It is intuitive that some people are more concerned about their privacy than others. These people usually connect to the internet via a VPN (to prevent snooping), do not use popular applications because they rank marginally lower on privacy (not using Facebook, for example), and are strict about using only those apps on their phones that don’t ask for too much privacy-revealing information.
The vast majority, however, is not particularly concerned about privacy – as long as a reasonable amount of privacy exists, and their basic transactions are safe, they are happy to use any service that is of value to them.
Now, with the purchase of WhatsApp by Facebook, the former (more concerned about privacy) brand of people are concerned that WhatsApp, which famously refused to collect user data, did not store messages and did not show advertisements, is now going to move to the “dark side”. Facebook, in the opinion of some of these people, is notorious for its constant changing of privacy terms (making it harder for you to truly secure your data there), and they suspect that WhatsApp will go the same way sooner rather than later. And they have begun their search to move away from WhatsApp to an alternate messenger service.
The problem, however, is that WhatsApp is a network effect based service. A messenger service is of no use to you if your friends don’t use it. Blackberry messenger, for example, was limited in its growth because only users with blackberries used it (before they belatedly released an android app). With people moving away from Blackberries (in favour of iOS and Android), BBM essentially died.
I see posts on my facebook and twitter timelines asking people to move to this messenger service called Telegraph, which is supposedly superior to Facebook in its privacy settings. i also see posts that show that Telegraph is not all that better, and you are better off sticking to WhatsApp. Based on these posts, it seems likely that some people might want to move away from WhatsApp. The question is if network effects will allow them to do so.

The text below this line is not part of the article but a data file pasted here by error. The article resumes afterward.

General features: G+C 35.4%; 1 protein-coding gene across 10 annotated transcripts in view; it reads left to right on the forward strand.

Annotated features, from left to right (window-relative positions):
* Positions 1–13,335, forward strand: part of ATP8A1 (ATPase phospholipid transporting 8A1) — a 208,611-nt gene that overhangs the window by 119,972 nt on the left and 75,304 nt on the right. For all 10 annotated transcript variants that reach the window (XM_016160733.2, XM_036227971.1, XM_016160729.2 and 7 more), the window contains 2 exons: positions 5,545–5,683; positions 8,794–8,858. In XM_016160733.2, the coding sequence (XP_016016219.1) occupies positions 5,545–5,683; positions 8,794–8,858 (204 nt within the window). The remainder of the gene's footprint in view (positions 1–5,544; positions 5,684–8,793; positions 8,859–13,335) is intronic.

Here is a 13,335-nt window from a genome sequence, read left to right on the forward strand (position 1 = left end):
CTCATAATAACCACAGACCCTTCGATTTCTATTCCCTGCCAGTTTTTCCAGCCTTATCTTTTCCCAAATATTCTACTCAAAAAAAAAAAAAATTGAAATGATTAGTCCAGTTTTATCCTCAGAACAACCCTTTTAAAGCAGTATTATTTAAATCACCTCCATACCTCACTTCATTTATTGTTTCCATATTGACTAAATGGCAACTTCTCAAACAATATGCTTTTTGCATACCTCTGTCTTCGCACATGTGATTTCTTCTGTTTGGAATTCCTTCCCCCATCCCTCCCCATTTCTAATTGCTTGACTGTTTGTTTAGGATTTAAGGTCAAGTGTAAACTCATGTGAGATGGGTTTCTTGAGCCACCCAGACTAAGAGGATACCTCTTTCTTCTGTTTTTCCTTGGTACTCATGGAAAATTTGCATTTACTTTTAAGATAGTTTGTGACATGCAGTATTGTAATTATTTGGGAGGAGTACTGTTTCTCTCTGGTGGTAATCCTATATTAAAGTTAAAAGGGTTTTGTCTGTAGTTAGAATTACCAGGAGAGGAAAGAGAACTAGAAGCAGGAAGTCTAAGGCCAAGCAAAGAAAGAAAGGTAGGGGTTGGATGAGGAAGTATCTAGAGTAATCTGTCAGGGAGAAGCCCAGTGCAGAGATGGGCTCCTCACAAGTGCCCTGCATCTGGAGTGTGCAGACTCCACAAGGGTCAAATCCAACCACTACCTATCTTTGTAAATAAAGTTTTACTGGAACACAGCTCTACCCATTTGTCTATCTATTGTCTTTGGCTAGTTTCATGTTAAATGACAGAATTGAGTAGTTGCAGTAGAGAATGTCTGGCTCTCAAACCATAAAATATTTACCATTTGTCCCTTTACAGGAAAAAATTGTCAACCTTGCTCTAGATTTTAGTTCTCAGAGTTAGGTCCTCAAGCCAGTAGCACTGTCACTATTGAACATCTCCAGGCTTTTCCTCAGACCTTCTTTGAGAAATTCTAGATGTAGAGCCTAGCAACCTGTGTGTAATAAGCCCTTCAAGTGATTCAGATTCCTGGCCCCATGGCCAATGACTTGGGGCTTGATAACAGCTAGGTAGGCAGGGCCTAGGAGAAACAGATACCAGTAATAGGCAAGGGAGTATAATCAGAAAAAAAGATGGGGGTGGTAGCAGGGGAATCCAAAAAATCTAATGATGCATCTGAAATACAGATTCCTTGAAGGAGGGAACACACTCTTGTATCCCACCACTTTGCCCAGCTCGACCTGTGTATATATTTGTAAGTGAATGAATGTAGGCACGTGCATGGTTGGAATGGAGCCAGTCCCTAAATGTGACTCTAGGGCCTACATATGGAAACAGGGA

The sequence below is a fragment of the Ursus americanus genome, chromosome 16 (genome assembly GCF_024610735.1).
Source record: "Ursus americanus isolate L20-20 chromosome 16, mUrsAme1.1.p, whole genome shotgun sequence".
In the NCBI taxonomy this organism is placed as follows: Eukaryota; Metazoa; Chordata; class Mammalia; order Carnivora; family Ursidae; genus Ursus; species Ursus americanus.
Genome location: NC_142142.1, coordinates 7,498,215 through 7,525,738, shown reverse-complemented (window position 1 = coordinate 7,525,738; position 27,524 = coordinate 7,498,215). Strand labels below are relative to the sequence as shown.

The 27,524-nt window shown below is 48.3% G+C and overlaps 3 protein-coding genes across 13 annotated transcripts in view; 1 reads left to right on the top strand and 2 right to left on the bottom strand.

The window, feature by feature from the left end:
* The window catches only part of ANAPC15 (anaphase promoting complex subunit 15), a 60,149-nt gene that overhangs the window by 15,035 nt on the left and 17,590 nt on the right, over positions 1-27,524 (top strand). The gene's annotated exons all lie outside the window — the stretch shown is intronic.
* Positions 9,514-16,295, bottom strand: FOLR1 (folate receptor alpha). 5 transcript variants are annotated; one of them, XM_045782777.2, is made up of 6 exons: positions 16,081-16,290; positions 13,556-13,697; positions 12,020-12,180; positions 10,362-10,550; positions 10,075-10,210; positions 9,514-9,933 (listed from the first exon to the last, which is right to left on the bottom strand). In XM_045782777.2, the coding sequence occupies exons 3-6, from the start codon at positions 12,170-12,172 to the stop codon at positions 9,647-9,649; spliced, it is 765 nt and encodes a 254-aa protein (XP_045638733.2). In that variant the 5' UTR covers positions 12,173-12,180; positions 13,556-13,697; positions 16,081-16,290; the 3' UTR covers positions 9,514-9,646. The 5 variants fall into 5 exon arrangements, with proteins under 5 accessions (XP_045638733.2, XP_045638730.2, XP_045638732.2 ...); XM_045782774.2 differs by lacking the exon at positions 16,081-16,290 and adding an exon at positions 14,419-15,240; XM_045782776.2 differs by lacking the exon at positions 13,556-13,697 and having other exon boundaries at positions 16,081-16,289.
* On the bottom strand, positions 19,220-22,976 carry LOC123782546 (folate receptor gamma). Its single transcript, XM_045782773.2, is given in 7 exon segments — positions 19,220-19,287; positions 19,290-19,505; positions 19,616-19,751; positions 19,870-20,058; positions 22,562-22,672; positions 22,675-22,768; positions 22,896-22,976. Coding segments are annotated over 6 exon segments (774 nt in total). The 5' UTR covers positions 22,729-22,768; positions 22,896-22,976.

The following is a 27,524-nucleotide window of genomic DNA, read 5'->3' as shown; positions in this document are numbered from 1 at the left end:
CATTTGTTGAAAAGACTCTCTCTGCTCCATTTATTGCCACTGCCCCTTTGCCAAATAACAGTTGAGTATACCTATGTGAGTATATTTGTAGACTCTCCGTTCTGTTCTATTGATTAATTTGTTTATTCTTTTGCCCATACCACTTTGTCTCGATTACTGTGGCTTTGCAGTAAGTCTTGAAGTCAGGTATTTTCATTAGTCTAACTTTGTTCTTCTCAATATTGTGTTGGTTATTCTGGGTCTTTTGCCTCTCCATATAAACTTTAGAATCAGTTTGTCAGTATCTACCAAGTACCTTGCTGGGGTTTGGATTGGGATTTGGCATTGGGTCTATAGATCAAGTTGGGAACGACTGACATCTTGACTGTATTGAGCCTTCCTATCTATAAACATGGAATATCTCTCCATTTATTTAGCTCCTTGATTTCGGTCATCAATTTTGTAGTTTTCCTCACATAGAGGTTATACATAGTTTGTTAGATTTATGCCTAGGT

Email is not a network effect based service. I can use my GMail to email anyone with a valid email address, irrespective of who their provider is. This allows for people with more esoteric preferences to choose an email provider of their choice without compromising on connectivity. The problem is the same doesn’t apply to messenger service – which are app-locked. You can use WhatsApp to only message friends who also have WhatsApp. Thus, the success (or lack of it) of messenger services will be primarily driven by network effects.
For whatever reasons, WhatsApp has got a significant market share in messenger applications, and going by network effects, their fast pace of growth is expected to continue. The problem for people concerned about privacy is that it is useless for them to move to a different service, because their less privacy conscious friends are unlikely to make the move along with them. Unless they want to stop using messenger services altogether, they are going to be locked in to WhatsApp thanks to network effects!
There is one upside to this for those of us who are normally not so worried about privacy. That these privacy conscious people are locked in to WhatsApp (thanks to network effects) implies that there will always be this section of WhatsApp users who are conscious about privacy, and vocal about it. Their activism is going to put pressure on the company to not dilute its privacy standards. And this is going to benefit all users of the service!